Weight Loss Wednesday: Sauté Your Way to Oil-Free Cooking

While it’s easy to replace oil with applesauce in baked goods, cooking without oil is more difficult. Although certain oils, like olive oil and especially coconut oil, have many health benefits, they’re not exactly low in calories. One tablespoon of olive oil, coconut oil, or canola oil has 120 calories, all from fat. While these are mostly healthy, monounsaturated fats that you definitely need in your diet, if you feel like you’re using too much oil, there are simple switches you can make to decrease calories and fats. Oil is most necessary in cooking when you’re sautéing vegetables, but I have three fool-proof alternatives that work just as well.

vegetable broth, soy sauce, and orange juice

1. Vegetable Broth

Vegetable broth is the healthiest oil alternative, containing less than 1 calorie per tablespoon and zero fat. While you can sauté vegetables with water, vegetable broth is more flavorful and dissolves less quickly than water. As long as you have a non-stick pan, this is an ideal oil replacement. The broth will take a few minutes to dissolve so make sure you keep your vegetables in the frying pan long enough for all of the vegetable broth to be absorbed. You can definitely taste the vegetable broth on the vegetables, but it’s not a super strong taste so it can work with many different dishes.

sautéed vegetables

Before

sautéed vegetables

After!

 

 

 

 

 

 

 

 

 

 

 

2. Soy Sauce

Soy sauce is less versatile than vegetable broth because it has a stronger flavor, but it is a great option for a classic vegetable stir-fry. You can also use soy sauce to flavor tofu for a stir-fry, which is what I did. Soy sauce has 10 calories per tablespoon and no fat. However, soy sauce does contain a lot of sodium (unless you get a low sodium version), so just be mindful of how much you use. I used one tablespoon to fry a package of extra firm tofu, but I definitely advise adding more once you combine it with your grain and vegetables.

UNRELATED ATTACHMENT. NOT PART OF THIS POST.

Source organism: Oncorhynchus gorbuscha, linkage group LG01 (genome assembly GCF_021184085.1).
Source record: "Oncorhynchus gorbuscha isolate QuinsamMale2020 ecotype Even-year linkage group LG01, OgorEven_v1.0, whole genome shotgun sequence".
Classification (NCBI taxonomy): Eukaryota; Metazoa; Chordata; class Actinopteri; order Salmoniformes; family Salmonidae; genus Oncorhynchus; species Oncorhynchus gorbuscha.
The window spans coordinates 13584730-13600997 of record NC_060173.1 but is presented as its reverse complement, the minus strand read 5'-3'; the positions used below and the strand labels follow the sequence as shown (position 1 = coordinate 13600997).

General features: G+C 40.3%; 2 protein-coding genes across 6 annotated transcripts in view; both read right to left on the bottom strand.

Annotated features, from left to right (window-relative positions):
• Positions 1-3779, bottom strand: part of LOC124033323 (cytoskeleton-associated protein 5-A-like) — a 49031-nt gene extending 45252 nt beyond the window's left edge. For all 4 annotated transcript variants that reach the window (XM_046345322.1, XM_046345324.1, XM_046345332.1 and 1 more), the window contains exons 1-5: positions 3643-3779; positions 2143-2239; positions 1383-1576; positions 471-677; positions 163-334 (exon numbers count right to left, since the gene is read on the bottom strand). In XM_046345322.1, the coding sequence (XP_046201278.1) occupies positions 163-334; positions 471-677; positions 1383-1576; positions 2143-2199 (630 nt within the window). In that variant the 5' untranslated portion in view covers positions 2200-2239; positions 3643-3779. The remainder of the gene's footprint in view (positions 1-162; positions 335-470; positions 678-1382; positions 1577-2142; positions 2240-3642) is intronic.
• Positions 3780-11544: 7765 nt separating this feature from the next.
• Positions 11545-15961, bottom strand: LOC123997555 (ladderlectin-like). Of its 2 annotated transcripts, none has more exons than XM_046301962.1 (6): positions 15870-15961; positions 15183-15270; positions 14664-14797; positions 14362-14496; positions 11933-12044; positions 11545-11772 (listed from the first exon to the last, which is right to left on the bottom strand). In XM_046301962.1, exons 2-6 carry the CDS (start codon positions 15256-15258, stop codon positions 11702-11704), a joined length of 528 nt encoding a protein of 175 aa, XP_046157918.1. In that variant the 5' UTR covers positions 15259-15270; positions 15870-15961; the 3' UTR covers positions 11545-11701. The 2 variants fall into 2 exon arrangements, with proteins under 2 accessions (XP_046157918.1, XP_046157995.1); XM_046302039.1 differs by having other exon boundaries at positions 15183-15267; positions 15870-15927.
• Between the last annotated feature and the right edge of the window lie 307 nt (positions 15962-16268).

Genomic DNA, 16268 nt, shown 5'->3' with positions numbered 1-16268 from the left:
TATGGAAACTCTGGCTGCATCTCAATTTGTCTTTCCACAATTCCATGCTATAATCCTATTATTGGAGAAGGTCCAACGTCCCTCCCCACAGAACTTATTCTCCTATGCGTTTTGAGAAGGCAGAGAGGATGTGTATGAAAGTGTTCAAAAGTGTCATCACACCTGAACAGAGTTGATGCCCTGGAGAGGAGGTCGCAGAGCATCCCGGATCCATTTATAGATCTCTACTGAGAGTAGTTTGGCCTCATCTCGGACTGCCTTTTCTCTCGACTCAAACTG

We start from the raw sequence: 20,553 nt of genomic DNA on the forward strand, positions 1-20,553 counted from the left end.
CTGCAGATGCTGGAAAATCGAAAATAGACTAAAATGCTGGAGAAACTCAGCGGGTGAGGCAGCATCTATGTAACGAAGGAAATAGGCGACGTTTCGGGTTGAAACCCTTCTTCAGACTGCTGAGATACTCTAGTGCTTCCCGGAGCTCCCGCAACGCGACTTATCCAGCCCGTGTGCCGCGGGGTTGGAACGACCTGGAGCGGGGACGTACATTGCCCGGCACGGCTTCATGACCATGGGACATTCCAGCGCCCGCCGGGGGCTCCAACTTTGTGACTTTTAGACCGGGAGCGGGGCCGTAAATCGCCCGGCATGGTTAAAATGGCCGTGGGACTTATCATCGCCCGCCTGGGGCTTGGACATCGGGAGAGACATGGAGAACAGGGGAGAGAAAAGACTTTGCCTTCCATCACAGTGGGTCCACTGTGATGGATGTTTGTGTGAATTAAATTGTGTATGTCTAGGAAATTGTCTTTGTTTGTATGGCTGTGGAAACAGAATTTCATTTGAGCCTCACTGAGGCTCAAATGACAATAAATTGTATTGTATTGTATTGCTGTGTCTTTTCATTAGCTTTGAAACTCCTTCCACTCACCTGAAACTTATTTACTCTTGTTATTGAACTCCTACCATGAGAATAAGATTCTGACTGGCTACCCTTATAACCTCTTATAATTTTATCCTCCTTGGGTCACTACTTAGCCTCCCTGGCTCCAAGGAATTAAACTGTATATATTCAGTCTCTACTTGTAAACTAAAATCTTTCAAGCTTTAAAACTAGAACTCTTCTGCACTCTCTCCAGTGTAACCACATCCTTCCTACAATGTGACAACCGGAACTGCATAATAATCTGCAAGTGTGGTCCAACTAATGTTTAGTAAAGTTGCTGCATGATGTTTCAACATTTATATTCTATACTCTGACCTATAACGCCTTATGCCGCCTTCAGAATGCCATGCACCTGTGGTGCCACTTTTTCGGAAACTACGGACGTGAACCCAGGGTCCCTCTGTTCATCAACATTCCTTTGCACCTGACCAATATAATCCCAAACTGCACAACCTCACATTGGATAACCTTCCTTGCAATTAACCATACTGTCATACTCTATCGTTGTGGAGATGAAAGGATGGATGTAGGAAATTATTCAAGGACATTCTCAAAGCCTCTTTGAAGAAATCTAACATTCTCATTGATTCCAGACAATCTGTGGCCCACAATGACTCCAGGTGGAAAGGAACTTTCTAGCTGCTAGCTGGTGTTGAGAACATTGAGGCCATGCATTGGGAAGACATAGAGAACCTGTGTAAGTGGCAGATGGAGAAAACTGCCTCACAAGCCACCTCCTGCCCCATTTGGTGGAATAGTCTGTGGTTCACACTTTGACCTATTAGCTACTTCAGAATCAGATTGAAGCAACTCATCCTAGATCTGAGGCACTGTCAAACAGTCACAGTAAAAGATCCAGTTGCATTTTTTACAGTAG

tofu in soy sauce

Before

tofu in soy sauce

Don't get discouraged when it looks gross. It's all part of the process...

tofu in soy sauce

Ta-da!

3. Orange Juice

Our managing editor, Zoe, swears by this oil replacement, and I agree. Orange juice can add a fresh, citrus taste to the classic vegetable stir-fry. Just make sure that you add it bit by bit to see how much of citrus taste you want. I used one tablespoon for about half a cup of mixed vegetables, which gave it a light citrus taste. However, if you really want to taste the citrus, I would advise using at least two tablespoons and keeping the vegetables in the pan for a longer time. Orange juice only has 6.88 calories in one tablespoon, zero fat, and adds just a little bit of vitamin C.

I combined all of these options into one big giant stir fry, and it was delicious. You’ll probably want to add some more soy sauce to the stir fry, but with all the calories you’ve saved, you certainly can afford it!

Less calories and fat than your normal stir fry, but just as good!

Try these oil alternatives the next time you’re sautéing vegetables, and you’ll fill your belly without widening your waistline.

 

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4 Responses to Weight Loss Wednesday: Sauté Your Way to Oil-Free Cooking

  1. Vegan Gypsy says:

    Great post! For my own health & weight loss goals, I prefer to follow a mostly-oil-free diet. Once I broke the olive oil habit, I was surprised at how greasy everything tasted with it! Vegetable broth is my go-to substitute, find it allows the flavors of the foods to really come through, not masked by an oily residue.

  2. Stir frying cooks vegetables quickly. Be prepared to work fast. Try broccoli stir-fried in a little peanut oil, and topped with finely chopped peanuts. Add a splash of soy sauce or hot chili oil if you want more flavor.

  3. gold price says:

    Cooking oils, including olive oil, canola oil and vegetable oil, are used for many purposes, but two of the most common are to add flavor and to prevent foods from sticking to a pot or pan. Most cooks sauté fresh vegetables in oil to soften and flavor them. Often, oil is mixed with vegetables prior to roasting to infuse them with flavor and prevent them from drying out. Oil is also used to make popular vegetarian foods such as bruschetta, hummus and pesto. Using an oil substitute in a recipe is a way to cut the amount of fat and calories, and it often makes the finished product healthier.

  4. Pingback: Foodie Tuesday: Bake Your Way to Oil-Free Brownies! | I Eat Grass

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